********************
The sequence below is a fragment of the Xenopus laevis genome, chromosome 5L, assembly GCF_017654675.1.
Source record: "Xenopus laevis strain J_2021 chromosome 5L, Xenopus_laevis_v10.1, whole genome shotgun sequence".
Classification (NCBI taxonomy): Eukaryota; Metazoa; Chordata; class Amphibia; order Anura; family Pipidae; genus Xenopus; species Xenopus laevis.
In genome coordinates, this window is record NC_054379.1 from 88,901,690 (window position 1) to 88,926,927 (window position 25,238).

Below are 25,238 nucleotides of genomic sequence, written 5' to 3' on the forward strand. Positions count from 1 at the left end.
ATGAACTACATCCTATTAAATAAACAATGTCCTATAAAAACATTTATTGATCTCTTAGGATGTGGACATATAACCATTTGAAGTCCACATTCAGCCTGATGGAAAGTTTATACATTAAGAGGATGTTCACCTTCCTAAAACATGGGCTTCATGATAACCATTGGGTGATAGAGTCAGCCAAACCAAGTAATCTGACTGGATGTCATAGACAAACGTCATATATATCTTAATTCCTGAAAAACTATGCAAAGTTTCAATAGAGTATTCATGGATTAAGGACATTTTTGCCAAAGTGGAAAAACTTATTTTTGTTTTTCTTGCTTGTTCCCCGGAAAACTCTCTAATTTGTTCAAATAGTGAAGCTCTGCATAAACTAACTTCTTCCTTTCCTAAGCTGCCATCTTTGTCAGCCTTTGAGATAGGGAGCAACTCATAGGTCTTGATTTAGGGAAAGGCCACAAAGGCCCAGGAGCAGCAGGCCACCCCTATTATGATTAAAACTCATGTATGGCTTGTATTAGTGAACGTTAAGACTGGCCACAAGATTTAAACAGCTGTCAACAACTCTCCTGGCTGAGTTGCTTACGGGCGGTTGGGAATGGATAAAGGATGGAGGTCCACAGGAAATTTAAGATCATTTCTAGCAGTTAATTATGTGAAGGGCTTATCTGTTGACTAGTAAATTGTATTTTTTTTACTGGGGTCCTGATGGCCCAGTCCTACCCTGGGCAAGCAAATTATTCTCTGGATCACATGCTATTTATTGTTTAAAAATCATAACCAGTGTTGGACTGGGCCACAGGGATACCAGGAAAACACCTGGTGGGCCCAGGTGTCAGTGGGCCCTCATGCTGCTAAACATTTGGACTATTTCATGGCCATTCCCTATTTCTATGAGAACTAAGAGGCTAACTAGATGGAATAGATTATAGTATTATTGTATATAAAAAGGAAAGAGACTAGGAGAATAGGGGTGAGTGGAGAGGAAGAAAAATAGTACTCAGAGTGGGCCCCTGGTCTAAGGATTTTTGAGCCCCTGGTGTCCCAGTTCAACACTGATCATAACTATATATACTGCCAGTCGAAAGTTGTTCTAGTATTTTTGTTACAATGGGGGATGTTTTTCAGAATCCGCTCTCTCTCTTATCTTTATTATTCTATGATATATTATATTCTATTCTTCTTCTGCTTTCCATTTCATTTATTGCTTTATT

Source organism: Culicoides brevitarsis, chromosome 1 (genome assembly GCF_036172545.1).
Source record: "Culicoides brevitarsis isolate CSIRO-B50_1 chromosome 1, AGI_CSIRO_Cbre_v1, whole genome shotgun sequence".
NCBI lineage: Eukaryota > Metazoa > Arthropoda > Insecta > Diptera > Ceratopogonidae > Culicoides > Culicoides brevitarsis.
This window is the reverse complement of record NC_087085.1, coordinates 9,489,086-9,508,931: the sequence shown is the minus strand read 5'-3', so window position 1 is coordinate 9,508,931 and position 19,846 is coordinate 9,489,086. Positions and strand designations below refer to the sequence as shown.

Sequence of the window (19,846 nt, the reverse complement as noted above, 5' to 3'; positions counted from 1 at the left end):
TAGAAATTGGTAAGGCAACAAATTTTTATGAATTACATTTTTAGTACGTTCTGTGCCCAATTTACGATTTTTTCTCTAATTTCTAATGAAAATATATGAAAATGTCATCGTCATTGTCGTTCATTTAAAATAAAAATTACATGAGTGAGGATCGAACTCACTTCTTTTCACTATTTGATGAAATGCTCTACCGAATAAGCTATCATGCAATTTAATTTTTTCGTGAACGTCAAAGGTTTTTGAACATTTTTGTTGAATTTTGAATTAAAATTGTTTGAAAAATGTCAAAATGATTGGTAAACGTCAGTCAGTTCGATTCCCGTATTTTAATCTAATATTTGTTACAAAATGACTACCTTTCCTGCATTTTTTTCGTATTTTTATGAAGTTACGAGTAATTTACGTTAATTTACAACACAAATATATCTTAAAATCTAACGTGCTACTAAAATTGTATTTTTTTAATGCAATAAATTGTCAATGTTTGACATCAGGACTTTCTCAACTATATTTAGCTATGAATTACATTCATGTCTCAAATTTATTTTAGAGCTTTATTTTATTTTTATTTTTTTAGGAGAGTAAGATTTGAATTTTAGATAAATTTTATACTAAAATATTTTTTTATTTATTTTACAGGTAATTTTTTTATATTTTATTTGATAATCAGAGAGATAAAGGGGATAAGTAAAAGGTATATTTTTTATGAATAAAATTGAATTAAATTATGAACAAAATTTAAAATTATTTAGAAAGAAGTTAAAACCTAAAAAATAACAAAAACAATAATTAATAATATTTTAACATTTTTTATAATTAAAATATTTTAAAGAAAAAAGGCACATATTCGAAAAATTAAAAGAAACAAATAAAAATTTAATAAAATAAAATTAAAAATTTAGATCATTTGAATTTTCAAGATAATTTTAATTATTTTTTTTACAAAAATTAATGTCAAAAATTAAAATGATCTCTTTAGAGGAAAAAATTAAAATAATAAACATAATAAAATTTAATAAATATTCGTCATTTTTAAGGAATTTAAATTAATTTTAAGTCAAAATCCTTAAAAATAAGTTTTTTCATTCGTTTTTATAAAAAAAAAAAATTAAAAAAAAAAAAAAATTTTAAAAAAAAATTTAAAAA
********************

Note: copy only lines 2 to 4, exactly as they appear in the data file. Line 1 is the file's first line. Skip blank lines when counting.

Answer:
Source record: "Xenopus laevis strain J_2021 chromosome 5L, Xenopus_laevis_v10.1, whole genome shotgun sequence".
Classification (NCBI taxonomy): Eukaryota; Metazoa; Chordata; class Amphibia; order Anura; family Pipidae; genus Xenopus; species Xenopus laevis.
In genome coordinates, this window is record NC_054379.1 from 88,901,690 (window position 1) to 88,926,927 (window position 25,238).